Radio frequency identification is a part of the present and may well be a major part of our future. This situation is, at best, a mixed bag. It would not be quite so bad if vendors of RFID products and companies that say they want to use them better understood security and privacy.
For those of you who have been cave dwellers over the last few years, RFIDs are small electronic devices, normally with no battery or power supply, that can interact wirelessly to identify themselves to a scanner.
The best-known examples are the very simple devices that companies such as Wal-Mart are asking suppliers to put on pallets of goods and that drug companies are beginning to attach to containers in the distribution chain. These RFIDs are basically wireless bar codes that respond with a unique serial number when queried by a wireless scanner. Companies with large database infrastructures, like Wal-Mart Stores Inc., can keep track of where individual cartons of goods are in their supply chain or, someday far too soon, what individual products are in a shopper’s physical cart.
But not all RFIDs are that simple. Some, like those being considered for the next generation of U.S. passports, can report back a bunch of passport-holder-specific data. Others, like the electronic key used in some cars and the ExxonMobil SpeedPass, include a cryptographic challenge-response interaction in an attempt to make sure that the RFID is not counterfeit.
These have not been particularly good days for the RFID business. Researchers at Johns Hopkins University and RSA Laboratories have shown that the RFID used in the SpeedPass and in the keys for some Ford vehicles can be spoofed somewhat easily (see http://rfidanalysis.org). The researchers demonstrated that the RFID chips used weak encryption keys that can be broken within a few hours.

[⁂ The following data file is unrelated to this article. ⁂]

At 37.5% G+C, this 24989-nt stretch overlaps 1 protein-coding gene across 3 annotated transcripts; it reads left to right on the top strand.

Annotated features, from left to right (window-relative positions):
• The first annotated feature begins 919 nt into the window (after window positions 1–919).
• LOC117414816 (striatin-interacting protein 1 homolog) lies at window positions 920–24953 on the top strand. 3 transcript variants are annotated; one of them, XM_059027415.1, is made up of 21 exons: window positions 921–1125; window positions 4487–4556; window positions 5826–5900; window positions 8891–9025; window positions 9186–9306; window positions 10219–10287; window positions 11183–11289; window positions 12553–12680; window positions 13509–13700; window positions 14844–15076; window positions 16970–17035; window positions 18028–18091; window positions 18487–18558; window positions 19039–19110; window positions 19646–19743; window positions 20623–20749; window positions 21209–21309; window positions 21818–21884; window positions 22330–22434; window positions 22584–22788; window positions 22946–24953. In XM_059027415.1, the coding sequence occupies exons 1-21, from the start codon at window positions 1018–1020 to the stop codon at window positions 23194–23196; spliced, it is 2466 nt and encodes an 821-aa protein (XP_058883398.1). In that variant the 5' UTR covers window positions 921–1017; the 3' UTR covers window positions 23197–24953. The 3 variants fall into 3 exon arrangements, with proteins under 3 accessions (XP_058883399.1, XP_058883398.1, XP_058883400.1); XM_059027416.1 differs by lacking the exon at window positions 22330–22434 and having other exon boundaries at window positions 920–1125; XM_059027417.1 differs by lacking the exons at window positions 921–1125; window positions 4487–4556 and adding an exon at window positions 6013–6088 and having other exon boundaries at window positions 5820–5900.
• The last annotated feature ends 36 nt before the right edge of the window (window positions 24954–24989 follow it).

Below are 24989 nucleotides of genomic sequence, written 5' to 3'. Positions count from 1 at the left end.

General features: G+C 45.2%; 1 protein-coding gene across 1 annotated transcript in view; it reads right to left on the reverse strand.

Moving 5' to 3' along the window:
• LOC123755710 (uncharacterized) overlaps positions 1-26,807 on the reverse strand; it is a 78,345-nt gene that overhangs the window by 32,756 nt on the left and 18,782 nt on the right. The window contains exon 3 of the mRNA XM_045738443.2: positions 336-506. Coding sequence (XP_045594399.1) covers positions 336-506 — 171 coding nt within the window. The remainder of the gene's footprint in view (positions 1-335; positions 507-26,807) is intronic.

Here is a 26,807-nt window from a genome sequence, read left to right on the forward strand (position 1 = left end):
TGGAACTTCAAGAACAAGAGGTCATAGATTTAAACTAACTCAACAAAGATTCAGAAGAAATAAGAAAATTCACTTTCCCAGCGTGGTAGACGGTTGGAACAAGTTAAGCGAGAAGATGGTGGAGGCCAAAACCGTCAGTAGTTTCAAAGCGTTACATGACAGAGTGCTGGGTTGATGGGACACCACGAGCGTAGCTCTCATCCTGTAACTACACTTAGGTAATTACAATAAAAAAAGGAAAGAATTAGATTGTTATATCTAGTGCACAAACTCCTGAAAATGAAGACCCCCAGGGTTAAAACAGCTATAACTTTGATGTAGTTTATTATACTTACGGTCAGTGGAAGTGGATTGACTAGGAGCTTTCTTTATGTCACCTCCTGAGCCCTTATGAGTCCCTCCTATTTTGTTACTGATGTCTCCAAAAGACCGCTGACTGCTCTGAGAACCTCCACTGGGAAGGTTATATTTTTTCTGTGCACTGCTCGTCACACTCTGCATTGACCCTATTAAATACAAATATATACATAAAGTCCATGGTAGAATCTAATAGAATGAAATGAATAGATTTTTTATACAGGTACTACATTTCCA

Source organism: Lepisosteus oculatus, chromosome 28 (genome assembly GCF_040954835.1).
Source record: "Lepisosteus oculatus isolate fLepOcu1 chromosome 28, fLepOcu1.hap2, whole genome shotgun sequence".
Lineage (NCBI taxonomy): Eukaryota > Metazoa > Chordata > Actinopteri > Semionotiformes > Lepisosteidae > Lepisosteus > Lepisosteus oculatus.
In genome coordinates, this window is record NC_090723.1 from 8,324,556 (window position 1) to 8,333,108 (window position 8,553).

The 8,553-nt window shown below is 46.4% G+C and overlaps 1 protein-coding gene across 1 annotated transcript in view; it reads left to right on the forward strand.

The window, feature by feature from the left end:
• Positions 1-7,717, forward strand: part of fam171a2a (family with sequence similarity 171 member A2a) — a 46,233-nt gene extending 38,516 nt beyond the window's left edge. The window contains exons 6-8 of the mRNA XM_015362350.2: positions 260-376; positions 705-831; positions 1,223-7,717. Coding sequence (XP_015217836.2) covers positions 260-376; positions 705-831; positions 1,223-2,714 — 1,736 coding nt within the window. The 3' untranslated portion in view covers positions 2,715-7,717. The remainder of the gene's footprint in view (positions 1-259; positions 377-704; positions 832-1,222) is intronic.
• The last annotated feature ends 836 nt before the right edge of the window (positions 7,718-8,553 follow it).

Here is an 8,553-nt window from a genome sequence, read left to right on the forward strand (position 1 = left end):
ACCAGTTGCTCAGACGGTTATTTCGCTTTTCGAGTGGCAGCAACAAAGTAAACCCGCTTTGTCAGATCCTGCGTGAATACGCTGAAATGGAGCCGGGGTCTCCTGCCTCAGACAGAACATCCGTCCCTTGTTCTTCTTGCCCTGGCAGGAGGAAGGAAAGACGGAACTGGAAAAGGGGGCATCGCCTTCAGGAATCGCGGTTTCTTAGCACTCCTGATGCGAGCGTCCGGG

Imagine thieves scanning for car owners’ encrypted keys while standing next to the car owners on elevators. The thieves then could break the encrypted keys and steal the car using normal car burglary tools, knowing that they could fool the electronic interlock into thinking they had the right key.
Texas Instruments Inc., which makes the circuits used in the Ford keys and the SpeedPass, makes similar circuits with longer and harder-to-break keys. But Ford Motor Co. and Exxon Mobil Corp. decided to use the less expensive, weaker chips. Texas Instruments is not immune from blame here, as it is using a secret encryption algorithm, which violates the most basic of good encryption rules.
At the same time, the U.S. National Institute of Science and Technology (NIST) has shown that RFIDs to be used in U.S. passports can be read from as far away as 30 feet. This would make it easy to spot people carrying U.S. passports and capture information about them, and maybe even the passport holders themselves.
Finally, Wal-Mart and other merchants investigating the use of RFIDs seem to be genetically blind to privacy issues inherent in setting up a system that would let individuals be singled out by wirelessly determining the pattern and values reported back by the RFIDs embedded in their clothing and possessions.
I wonder how much bad news the RFID business can absorb before it begins to figure out that there are still problems to be solved before it’s time to deploy. So far, the RFID business has shown a remarkable level of absorbency.
Disclaimer: From time to time the local community complains about Harvard’s ability to absorb property near the campus, but the above absorbency puzzlement is mine, not the university’s.
Bradner is a consultant with Harvard University’s University Information Systems. He can be reached at email@example.com.